hard-panning is a godsend for us… i guess what i’m saying is that, if they don’t want to put it out there for everyone in a really easy format, maybe it will be MORE interesting in the long run. i’m not of the mindset that “amateur DJs are stupid” or anything like that, but i also like to see when people put some work in. lifting a sample by taking advantage of hard panning in old dub tracks or stuff from the 60s is a classic technique that is being lost, to a degree. a lot of younger producers hardly know what hard panning even means! as you may have guessed, i also support (for the most part) the hip-hop-centric idea of distributing acapellas and instrumentals, doing blends (waaaay before they were ever called mashups), etc. etc.. but there’s an obvious difference (value-wise, in my opinion of course) between putting out a Beanie Sigel 12″ with the instrumental and acapella on there and putting out the Beatles’ back catalog out as TRUE multitracks. Beanie needs that exposure and those bootleg remixes. the Beatles don’t. could they benefit from that? sure. do they need it? no. hence why you see many mashups that combine one really popular ENDURING artist with one that is “hot right now” or something similar.

    i guess part of my argument is that if every really dope musician distributed their classics as garageband-ready files, we would have to wade through tons of bullshit just to find one brilliant rework.

    it’s a double-edged sword, as you’re well aware: bring technology to the masses, and kids who could never otherwise afford to do certain things are all of a sudden killing it and able to express their tremendous talent. on the other hand, tons of lazy people are creating more noise that obscures the signal… it’s a jungle out there. for every amazing thing i’ve found on the internet, i’ve found 100 things that i never should have looked at if i wanted to get anything done.

    of course, i’m no elitist. people are going to do what they’re going to do, and your argument is essentially that the law should account for that (in an artistic sense). i know exactly where you’re coming from, and i’m glad there are people writing about this. this isn’t a plug, but for example, a while back i did some Aphex Twin mashups. rap/dance/pop music fans were into it for the most part, but i got a ton of hate from a few Aphex fans! why? because they couldn’t believe i had the audacity to “defile” such masterworks with pop music or whatever (someone actually used the word “defile” – wow).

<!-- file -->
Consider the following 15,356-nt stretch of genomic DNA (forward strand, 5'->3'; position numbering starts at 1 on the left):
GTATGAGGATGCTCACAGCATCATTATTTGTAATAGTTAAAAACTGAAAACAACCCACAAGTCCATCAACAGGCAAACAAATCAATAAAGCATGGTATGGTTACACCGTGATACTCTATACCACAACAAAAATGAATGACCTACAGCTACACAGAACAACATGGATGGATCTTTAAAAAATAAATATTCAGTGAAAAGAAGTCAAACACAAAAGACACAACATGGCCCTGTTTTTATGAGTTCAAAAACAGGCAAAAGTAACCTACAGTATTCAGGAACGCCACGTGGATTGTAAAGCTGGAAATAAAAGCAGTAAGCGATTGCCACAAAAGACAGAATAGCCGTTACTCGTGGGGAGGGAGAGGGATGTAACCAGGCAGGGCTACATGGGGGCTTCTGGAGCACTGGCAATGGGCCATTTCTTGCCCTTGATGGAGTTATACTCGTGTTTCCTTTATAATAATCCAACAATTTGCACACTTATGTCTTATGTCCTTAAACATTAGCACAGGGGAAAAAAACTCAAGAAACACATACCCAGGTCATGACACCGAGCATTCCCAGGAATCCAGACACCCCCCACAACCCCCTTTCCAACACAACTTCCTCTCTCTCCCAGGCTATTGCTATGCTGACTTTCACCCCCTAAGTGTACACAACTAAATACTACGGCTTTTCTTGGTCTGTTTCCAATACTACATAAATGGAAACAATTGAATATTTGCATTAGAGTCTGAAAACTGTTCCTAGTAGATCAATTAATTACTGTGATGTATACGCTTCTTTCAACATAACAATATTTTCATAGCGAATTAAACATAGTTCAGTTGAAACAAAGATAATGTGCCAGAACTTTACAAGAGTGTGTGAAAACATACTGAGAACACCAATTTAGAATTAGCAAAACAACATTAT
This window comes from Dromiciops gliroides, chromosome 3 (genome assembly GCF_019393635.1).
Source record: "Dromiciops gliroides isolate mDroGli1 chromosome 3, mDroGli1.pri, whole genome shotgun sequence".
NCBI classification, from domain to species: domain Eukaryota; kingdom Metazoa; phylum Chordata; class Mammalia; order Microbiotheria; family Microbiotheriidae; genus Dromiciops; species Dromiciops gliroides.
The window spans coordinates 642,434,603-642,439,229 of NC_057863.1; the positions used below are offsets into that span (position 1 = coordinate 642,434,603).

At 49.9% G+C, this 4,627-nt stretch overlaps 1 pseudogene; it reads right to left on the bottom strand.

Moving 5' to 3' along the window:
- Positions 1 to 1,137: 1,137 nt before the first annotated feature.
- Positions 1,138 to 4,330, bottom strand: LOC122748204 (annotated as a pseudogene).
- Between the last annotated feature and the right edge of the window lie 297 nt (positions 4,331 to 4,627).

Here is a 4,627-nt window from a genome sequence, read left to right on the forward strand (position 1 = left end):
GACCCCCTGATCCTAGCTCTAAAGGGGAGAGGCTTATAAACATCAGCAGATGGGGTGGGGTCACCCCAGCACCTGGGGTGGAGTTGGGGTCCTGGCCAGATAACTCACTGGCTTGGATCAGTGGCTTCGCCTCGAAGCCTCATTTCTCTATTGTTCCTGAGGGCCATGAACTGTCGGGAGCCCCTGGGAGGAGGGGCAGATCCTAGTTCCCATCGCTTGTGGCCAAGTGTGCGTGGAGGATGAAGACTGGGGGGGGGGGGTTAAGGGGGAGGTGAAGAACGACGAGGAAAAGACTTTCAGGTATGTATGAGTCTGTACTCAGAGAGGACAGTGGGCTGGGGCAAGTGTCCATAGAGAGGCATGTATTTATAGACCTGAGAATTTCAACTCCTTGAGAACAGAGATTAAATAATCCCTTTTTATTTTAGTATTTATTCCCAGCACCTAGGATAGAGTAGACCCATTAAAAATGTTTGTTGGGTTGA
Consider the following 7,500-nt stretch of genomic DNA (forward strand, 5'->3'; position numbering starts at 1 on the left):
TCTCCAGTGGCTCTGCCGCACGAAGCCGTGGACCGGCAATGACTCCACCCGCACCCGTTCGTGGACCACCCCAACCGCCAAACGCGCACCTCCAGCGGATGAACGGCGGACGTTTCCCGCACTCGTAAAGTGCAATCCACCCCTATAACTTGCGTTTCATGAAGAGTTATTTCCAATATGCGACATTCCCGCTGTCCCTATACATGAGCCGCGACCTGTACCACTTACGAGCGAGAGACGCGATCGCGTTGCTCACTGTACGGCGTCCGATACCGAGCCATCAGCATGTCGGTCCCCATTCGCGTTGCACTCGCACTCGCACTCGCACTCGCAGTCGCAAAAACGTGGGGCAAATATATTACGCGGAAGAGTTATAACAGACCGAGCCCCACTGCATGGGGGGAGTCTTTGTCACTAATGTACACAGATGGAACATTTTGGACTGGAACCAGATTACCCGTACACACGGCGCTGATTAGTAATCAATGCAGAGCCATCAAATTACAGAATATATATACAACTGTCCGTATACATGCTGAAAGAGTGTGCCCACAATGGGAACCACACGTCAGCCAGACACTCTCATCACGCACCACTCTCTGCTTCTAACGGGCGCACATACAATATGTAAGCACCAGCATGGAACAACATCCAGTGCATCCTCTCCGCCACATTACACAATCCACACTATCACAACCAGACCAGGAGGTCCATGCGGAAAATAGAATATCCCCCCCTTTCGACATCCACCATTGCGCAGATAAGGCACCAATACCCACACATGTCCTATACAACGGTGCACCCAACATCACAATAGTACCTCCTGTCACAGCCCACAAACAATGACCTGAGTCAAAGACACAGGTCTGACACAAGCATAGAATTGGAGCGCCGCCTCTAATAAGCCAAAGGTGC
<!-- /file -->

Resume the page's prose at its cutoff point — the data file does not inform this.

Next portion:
so of course i see your point about allowing fair use. and i do think more works should take advantage of creative commons licensing (we do with Theory Events and Drum Attix recordings). but at the end of the day, i also believe in the rights of artists, especially ones as culturally significant and influential as the Beatles. i know they’re filthy rich. i know they don’t need more money. but they are their recordings… maybe it’s ok if it’s a bit difficult to freak the samples. isn’t pan-separation enough anymore? i’m not sure we need more material served up on a buffet platter right now.

  • 7. wayneandwax  |  August 19th, 2009 at 12:34 pm

    thanks for the nuanced position, 100dBs, and the plugs (always welcome when relevant).

    i see that we agree on a great deal. i think maybe we disagree on two things: 1) the rights of artists to limit others’ use of their productions; 2) the trade-off/tension between democratizing production and filtering for quality.

    re: #1 – i don’t think that artists should have rights to limit what others can do with their work once published (except, again, to protect against raw commercial exploitation — which is to say, to cash in on it themselves). many will disagree with me on this, and that’s why lots of places (but, notably, not the US) maintain a notion of “moral” rights which grant artists the ability to prevent someone from using their work in a manner they deem inappropriate or from creating a derivative work that departs from their own vision of the original. (i think this gets into interesting grey areas when we’re talking about a hate-group or, say, the republican party using a song that the artist never intended to be used that way; but even then, i tend to favor the first amendment.)